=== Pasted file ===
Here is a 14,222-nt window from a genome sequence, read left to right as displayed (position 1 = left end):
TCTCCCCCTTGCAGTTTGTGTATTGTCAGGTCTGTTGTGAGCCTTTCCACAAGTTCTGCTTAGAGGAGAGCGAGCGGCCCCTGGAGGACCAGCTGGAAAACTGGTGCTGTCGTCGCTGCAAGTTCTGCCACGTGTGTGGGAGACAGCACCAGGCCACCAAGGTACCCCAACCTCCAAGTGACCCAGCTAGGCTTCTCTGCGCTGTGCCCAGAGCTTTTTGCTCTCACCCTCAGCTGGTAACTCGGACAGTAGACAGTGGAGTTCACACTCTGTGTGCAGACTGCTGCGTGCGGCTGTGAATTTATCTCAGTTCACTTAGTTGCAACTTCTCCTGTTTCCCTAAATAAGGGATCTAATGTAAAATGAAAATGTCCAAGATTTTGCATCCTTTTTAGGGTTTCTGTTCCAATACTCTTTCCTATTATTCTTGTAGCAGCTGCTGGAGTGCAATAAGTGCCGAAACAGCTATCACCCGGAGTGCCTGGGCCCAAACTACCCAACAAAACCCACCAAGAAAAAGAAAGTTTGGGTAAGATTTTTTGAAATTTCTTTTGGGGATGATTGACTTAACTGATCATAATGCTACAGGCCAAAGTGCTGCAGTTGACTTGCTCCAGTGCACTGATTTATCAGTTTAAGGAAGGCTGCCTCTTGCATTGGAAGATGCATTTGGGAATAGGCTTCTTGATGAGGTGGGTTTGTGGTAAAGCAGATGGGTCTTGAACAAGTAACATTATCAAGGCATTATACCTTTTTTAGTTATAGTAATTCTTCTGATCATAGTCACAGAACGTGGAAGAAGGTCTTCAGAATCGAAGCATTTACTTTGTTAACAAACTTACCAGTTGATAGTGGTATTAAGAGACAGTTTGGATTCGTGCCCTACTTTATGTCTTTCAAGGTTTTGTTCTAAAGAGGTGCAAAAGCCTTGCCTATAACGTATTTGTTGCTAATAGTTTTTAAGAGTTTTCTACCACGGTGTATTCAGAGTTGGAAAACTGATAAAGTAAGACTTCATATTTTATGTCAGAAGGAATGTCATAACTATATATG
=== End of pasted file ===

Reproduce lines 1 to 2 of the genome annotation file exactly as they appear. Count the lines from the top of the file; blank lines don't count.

Here is a 14,222-nt window from a genome sequence, read left to right as displayed (position 1 = left end):
TCTCCCCCTTGCAGTTTGTGTATTGTCAGGTCTGTTGTGAGCCTTTCCACAAGTTCTGCTTAGAGGAGAGCGAGCGGCCCCTGGAGGACCAGCTGGAAAACTGGTGCTGTCGTCGCTGCAAGTTCTGCCACGTGTGTGGGAGACAGCACCAGGCCACCAAGGTACCCCAACCTCCAAGTGACCCAGCTAGGCTTCTCTGCGCTGTGCCCAGAGCTTTTTGCTCTCACCCTCAGCTGGTAACTCGGACAGTAGACAGTGGAGTTCACACTCTGTGTGCAGACTGCTGCGTGCGGCTGTGAATTTATCTCAGTTCACTTAGTTGCAACTTCTCCTGTTTCCCTAAATAAGGGATCTAATGTAAAATGAAAATGTCCAAGATTTTGCATCCTTTTTAGGGTTTCTGTTCCAATACTCTTTCCTATTATTCTTGTAGCAGCTGCTGGAGTGCAATAAGTGCCGAAACAGCTATCACCCGGAGTGCCTGGGCCCAAACTACCCAACAAAACCCACCAAGAAAAAGAAAGTTTGGGTAAGATTTTTTGAAATTTCTTTTGGGGATGATTGACTTAACTGATCATAATGCTACAGGCCAAAGTGCTGCAGTTGACTTGCTCCAGTGCACTGATTTATCAGTTTAAGGAAGGCTGCCTCTTGCATTGGAAGATGCATTTGGGAATAGGCTTCTTGATGAGGTGGGTTTGTGGTAAAGCAGATGGGTCTTGAACAAGTAACATTATCAAGGCATTATACCTTTTTTAGTTATAGTAATTCTTCTGATCATAGTCACAGAACGTGGAAGAAGGTCTTCAGAATCGAAGCATTTACTTTGTTAACAAACTTACCAGTTGATAGTGGTATTAAGAGACAGTTTGGATTCGTGCCCTACTTTATGTCTTTCAAGGTTTTGTTCTAAAGAGGTGCAAAAGCCTTGCCTATAACGTATTTGTTGCTAATAGTTTTTAAGAGTTTTCTACCACGGTGTATTCAGAGTTGGAAAACTGATAAAGTAAGACTTCATATTTTATGTCAGAAGGAATGTCATAACTATATATG